2020 Slovak parliamentary election

Parliamentary elections were held in Slovakia on 29 February 2020 to elect all 150 members of the National Council.

2020 Slovak parliamentary election

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All 150 seats in the National Council
76 seats needed for a majority
Opinion polls
Registered4,432,419 Increase 0.13%
Turnout2,916,840 (65.81%) Increase 5.99 pp
  First party Second party Third party
 
Igor Matovič after an interview (2020).jpg
Peter Pellegrini, 2019.jpg
Boris Kollár (cropped).jpg
Leader Igor Matovič Peter Pellegrini[a] Boris Kollár
Party OĽaNO SMER–SD SR
Last election 11.02%, 19 seats 28.28%, 49 seats 6.62%, 11 seats
Seats won
53 / 150
38 / 150
17 / 150
Seat change Increase 34 Decrease 11 Increase 6
Popular vote 721,166 527,172 237,531
Percentage 25.02% 18.29% 8.24%
Swing Increase 14.00 pp Decrease 9.99 pp Increase 1.62 pp

  Fourth party Fifth party Sixth party
 
Marian Kotleba (portrait) (cropped).jpg
Richard sulik2019.jpg
Andrej Kiska in Senate of Poland (cropped).jpg
Leader Marian Kotleba Richard Sulík Andrej Kiska
Party ĽSNS SaS
Last election 8.04%, 14 seats 12.10%, 21 seats Did not exist
Seats won
17 / 150
13 / 150
12 / 150
Seat change Increase 3 Decrease 8 New party
Popular vote 229,660 179,246 166,325
Percentage 7.97% 6.22% 5.77%
Swing Decrease 0.07 pp Decrease 5.88 pp New party

2020 Slovak legislative election - Vote Strength.svg
Results of the election, showing vote strength by district.

Government before election

Pellegrini's cabinet
SMERSNSMOST

Government after election

Matovič's cabinet
OĽaNOSRSaS

The anti-corruption movement Ordinary People (OĽaNO) led by Igor Matovič emerged as the largest party, winning 53 seats. The ruling coalition comprising Direction – Slovak Social Democracy (Smer–SD), the Slovak National Party (SNS), and Most–Híd, led by Prime Minister Peter Pellegrini of Smer–SD, won only 38, with both the SNS and Most–Híd losing their parliamentary representation. It was the first time since the 2006 elections that Smer–SD did not emerge as the party with the most seats.

As no party or electoral coalition won a majority of seats, a coalition government was needed.[1][2][3][4] On 13 March, Matovič announced he had reached an agreement for a governing coalition with We Are Family, Freedom and Solidarity and For the People, though they had not agreed upon a common governing program.

BackgroundEdit

Smer–SD won a plurality of seats in the 2016 election and formed a coalition government with moderate nationalist Slovak National Party, inter-ethnic Most–Híd, and centre-right #Network. Incumbent Prime Minister Robert Fico remained in office[5] until 2018, when Peter Pellegrini took over.

The 2019 European Parliament election in Slovakia was held on 25 May 2019. With a turnout of 22.7%, the election was won by PSSpolu (20.1%), followed by Smer–SD (15.7%), ĽSNS (12.1%), KDH (9.7%), SaS (9.6%), and OĽaNO (5.3%).[6]

Electoral systemEdit

The 150 members of the National Council were elected by proportional representation in a single nationwide constituency with an electoral threshold of 5% for single parties, 7% for coalitions of two or three parties, and 10% for coalitions of four or more parties. The election used the open list system, with seats allocated using the Hagenbach-Bischoff system. Voters were able to cast up to four preferential votes for candidates on the list of the party they voted for.[7]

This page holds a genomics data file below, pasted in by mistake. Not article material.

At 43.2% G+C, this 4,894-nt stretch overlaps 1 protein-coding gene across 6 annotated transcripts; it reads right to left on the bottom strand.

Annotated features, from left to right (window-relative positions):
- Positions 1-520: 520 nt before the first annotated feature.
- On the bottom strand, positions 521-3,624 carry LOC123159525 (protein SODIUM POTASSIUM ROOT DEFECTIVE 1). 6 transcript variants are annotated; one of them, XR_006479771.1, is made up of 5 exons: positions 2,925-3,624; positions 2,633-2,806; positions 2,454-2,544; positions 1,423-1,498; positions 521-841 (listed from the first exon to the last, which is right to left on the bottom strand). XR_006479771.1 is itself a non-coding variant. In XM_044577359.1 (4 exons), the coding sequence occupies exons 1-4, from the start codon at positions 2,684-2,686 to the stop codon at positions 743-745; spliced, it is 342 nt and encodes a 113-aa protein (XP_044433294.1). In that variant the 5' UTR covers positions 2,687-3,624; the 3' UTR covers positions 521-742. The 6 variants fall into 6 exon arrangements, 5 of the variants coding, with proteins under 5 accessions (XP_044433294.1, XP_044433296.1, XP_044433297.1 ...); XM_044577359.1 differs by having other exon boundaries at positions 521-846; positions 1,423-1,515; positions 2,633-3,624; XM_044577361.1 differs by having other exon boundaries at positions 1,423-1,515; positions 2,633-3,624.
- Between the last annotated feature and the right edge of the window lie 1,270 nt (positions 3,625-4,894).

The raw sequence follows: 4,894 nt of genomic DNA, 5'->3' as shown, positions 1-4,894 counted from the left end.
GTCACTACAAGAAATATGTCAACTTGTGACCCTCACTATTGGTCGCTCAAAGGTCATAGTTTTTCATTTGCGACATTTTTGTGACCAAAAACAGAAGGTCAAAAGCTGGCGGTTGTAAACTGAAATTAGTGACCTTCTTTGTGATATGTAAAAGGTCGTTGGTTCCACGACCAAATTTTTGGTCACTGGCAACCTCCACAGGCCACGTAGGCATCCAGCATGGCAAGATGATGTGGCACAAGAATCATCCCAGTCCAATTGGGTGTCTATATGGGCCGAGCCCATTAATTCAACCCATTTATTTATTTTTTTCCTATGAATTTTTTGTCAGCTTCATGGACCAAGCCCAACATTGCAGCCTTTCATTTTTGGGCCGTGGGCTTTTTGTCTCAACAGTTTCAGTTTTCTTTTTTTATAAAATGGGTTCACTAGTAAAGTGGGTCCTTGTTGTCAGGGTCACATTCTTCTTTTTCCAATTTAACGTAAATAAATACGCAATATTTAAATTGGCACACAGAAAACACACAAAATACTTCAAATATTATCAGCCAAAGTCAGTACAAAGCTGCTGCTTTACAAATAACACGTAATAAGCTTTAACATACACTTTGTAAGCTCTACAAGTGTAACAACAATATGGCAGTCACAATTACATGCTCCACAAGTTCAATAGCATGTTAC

All participating parties must had register 90 days before election day and paid a deposit of €17,000, which would be refunded to all parties having gained at least 3% of the votes. All citizens of the Slovak Republic were allowed to vote except for convicted felons in prison (only those who were convicted for serious offences), people declared ineligible to perform legal acts by court, and citizens under 18 years of age. All citizens, who were 21 years of age or older on the election day and are permanent residents of Slovakia, were allowed to run as candidates except for prisoners, convicted felons, and those declared ineligible to perform legal acts by court.[8]

Voters not present in their electoral district at the time of the elections were allowed to request a voting certificate (voličský preukaz), which allowed them to vote in any district regardless of their residency.[9] Voters abroad on election day were allowed to request a postal vote.[10] According to the Central Election Committee, approximately 20,000 citizens of the Slovak Republic living abroad had requested a postal vote for the election. The deadline for requests passed on 10 January 2020.

Leadership changesEdit

The Christian Democratic Movement (KDH) and the Party of the Hungarian Community (SMK-MKP) were two parties which had not passed the 5% threshold in 2016 but gained more than 4% (4.9% for KDH and 4.1% for SMK-MKP). KDH had lost all of its 16 seats while SMK-MKP had been an extra-parliamentary party already. The KDH leader Ján Figeľ announced his resignation few days after the 2016 election. He was then replaced by Alojz Hlina on 11 June 2016.[11] Leadership of the SMK-MKP, which was led by József Berényi, was taken over by József Menyhárt on 11 June 2016.[12]

On 12 August 2016, incumbent leader of coalition party #Network Radoslav Procházka announced he had no further intention to lead his party after a disastrous result in the election. A day later, at the party convention, it was decided that the new leader of the party would be Roman Brecely, his fellow party member and incumbent Minister of Transportation and Construction. He was the only candidate to stand up for the post although he did not intend to run for the office.[13]

On 15 March 2018, Robert Fico announced his resignation as Prime Minister of Slovakia which the President Andrej Kiska accepted. Peter Pellegrini, the incumbent Deputy Prime Minister for Investment and Informatisation, would become the new Prime Minister. Fico remained the party leader, and kept his parliamentary mandate. Pellegrini's cabinet was appointed on 22 March 2018.